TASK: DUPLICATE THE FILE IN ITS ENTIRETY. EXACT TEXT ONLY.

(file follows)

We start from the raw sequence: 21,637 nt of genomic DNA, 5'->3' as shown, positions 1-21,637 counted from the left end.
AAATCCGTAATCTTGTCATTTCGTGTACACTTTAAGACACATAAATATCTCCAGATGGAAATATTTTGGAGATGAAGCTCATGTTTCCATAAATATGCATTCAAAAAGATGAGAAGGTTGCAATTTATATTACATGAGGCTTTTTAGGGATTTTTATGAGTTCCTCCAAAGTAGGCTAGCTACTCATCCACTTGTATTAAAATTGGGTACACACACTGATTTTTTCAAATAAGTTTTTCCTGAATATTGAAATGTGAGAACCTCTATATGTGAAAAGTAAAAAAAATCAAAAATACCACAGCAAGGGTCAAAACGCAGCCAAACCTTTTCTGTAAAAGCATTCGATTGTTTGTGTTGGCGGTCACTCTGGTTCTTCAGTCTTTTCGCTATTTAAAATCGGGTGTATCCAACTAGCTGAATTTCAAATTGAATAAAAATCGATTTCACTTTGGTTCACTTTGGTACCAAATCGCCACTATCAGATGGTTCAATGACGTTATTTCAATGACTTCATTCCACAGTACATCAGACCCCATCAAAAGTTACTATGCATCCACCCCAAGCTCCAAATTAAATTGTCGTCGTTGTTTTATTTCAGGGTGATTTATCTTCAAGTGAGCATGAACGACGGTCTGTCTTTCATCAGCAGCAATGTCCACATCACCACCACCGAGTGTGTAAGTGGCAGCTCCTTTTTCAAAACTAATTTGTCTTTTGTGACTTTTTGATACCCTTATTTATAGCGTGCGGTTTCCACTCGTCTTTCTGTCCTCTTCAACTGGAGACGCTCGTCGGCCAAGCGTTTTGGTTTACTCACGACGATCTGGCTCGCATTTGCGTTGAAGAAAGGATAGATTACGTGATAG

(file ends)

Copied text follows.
We start from the raw sequence: 21,637 nt of genomic DNA, 5'->3' as shown, positions 1-21,637 counted from the left end.
AAATCCGTAATCTTGTCATTTCGTGTACACTTTAAGACACATAAATATCTCCAGATGGAAATATTTTGGAGATGAAGCTCATGTTTCCATAAATATGCATTCAAAAAGATGAGAAGGTTGCAATTTATATTACATGAGGCTTTTTAGGGATTTTTATGAGTTCCTCCAAAGTAGGCTAGCTACTCATCCACTTGTATTAAAATTGGGTACACACACTGATTTTTTCAAATAAGTTTTTCCTGAATATTGAAATGTGAGAACCTCTATATGTGAAAAGTAAAAAAAATCAAAAATACCACAGCAAGGGTCAAAACGCAGCCAAACCTTTTCTGTAAAAGCATTCGATTGTTTGTGTTGGCGGTCACTCTGGTTCTTCAGTCTTTTCGCTATTTAAAATCGGGTGTATCCAACTAGCTGAATTTCAAATTGAATAAAAATCGATTTCACTTTGGTTCACTTTGGTACCAAATCGCCACTATCAGATGGTTCAATGACGTTATTTCAATGACTTCATTCCACAGTACATCAGACCCCATCAAAAGTTACTATGCATCCACCCCAAGCTCCAAATTAAATTGTCGTCGTTGTTTTATTTCAGGGTGATTTATCTTCAAGTGAGCATGAACGACGGTCTGTCTTTCATCAGCAGCAATGTCCACATCACCACCACCGAGTGTGTAAGTGGCAGCTCCTTTTTCAAAACTAATTTGTCTTTTGTGACTTTTTGATACCCTTATTTATAGCGTGCGGTTTCCACTCGTCTTTCTGTCCTCTTCAACTGGAGACGCTCGTCGGCCAAGCGTTTTGGTTTACTCACGACGATCTGGCTCGCATTTGCGTTGAAGAAAGGATAGATTACGTGATAG